Low circulating levels of high-density lipoprotein cholesterol (HDL-C) are associated with increased risk for cardiovascular events. HDL-C has a variety of poorly understood atheroprotective effects, including altering lipid metabolism and reducing inflammation. Increased arterial stiffness is an important predictor of subsequent cardiovascular risk. Therefore, in this study, we sought to determine whether HDL-C levels are associated with carotid arterial stiffness. In addition, we examined potential correlates of this association, such as inflammatory factors, cardiorespiratory fitness and body fat percentage. Carotid artery β-stiffness was measured by ultrasound in 47 (23 years old) healthy pre-hypertensive men. Low HDL-C was defined as < 1.0 mmoll-1. Body fat was measured by air displacement plethysmography. Cardiorespiratory fitness was measured using a maximal exercise test, with metabolic gas analysis and inflammatory markers consisting of C-reactive protein (CRP), white blood cell (WBC) count and absolute neutrophil count. Men with a low HDL-C had significantly higher carotid artery stiffness, CRP, WBC count, neutrophil count, body fat, fasting glucose and lower cardiorespiratory fitness (P<0.05). Co-varying for cardiorespiratory fitness, % body fat and glucose had no effect on group differences in carotid artery stiffness. Co-varying for inflammatory markers resulted in groups having similar carotid artery stiffness. Pre-hypertensive men with low HDL-C have a higher carotid artery stiffness when compared with those with higher HDL-C. The detrimental effects of low HDL-C on large artery stiffness in pre-hypertensive men may be mediated by inflammation and not by cardiorespiratory fitness or body fat levels.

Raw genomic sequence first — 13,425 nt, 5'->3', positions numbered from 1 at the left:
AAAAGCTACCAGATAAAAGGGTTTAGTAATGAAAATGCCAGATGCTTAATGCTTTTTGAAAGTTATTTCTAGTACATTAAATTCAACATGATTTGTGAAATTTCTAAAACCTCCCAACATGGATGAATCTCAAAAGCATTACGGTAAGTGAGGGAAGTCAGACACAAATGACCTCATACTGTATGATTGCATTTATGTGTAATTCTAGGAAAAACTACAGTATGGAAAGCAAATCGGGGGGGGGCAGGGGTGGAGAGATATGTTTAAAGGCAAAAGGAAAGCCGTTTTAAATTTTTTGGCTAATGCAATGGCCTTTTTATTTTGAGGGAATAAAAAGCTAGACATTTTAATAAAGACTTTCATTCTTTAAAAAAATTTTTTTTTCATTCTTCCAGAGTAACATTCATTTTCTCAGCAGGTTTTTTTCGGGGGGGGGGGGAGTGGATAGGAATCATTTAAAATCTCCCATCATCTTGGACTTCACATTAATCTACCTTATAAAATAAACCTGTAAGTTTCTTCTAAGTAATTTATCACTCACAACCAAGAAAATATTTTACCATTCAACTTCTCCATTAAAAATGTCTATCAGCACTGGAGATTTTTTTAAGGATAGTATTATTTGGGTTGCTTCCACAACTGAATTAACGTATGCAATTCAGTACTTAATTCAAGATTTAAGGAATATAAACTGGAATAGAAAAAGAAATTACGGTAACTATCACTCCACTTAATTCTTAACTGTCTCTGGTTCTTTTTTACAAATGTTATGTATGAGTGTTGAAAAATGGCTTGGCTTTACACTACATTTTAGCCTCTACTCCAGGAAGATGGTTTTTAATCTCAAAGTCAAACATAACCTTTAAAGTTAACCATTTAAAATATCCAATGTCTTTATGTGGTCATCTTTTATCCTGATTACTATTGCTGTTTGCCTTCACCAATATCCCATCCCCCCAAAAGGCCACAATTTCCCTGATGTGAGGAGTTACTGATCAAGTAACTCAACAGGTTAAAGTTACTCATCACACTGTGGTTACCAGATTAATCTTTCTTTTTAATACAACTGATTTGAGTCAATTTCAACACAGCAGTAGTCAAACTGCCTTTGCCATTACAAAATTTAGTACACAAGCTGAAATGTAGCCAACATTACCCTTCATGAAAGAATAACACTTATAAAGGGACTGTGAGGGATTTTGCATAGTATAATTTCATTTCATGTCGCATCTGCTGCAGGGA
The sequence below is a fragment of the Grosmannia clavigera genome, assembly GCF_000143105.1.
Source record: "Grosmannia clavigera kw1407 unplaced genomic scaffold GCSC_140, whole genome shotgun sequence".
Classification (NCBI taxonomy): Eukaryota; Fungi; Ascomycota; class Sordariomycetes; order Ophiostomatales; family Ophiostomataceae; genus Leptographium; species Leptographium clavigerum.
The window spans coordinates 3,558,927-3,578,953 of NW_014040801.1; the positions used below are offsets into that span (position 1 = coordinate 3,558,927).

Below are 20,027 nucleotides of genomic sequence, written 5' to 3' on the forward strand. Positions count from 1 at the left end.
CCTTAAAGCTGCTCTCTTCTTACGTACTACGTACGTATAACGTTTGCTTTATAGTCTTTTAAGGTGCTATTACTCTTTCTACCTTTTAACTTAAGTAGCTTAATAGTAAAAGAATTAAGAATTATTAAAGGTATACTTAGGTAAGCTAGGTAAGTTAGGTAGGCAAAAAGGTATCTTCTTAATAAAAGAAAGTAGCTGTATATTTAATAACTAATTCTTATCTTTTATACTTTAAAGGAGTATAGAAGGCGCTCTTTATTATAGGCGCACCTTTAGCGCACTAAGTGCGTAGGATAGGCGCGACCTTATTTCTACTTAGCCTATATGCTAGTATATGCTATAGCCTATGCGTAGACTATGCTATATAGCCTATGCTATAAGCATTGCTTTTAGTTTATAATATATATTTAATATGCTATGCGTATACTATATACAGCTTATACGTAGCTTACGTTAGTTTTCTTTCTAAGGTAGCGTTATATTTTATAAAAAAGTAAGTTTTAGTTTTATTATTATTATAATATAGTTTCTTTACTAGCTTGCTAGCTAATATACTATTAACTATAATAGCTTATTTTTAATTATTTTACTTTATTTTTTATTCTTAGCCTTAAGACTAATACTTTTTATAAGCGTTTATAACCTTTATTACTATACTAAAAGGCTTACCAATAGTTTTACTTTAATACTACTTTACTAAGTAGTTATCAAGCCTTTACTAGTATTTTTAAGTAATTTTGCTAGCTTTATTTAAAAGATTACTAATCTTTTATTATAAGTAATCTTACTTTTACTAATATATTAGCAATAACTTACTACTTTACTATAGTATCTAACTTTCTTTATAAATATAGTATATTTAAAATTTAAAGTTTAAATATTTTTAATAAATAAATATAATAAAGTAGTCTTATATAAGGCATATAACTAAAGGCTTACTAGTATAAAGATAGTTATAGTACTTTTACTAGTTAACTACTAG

ASJC Scopus subject areas
- Internal Medicine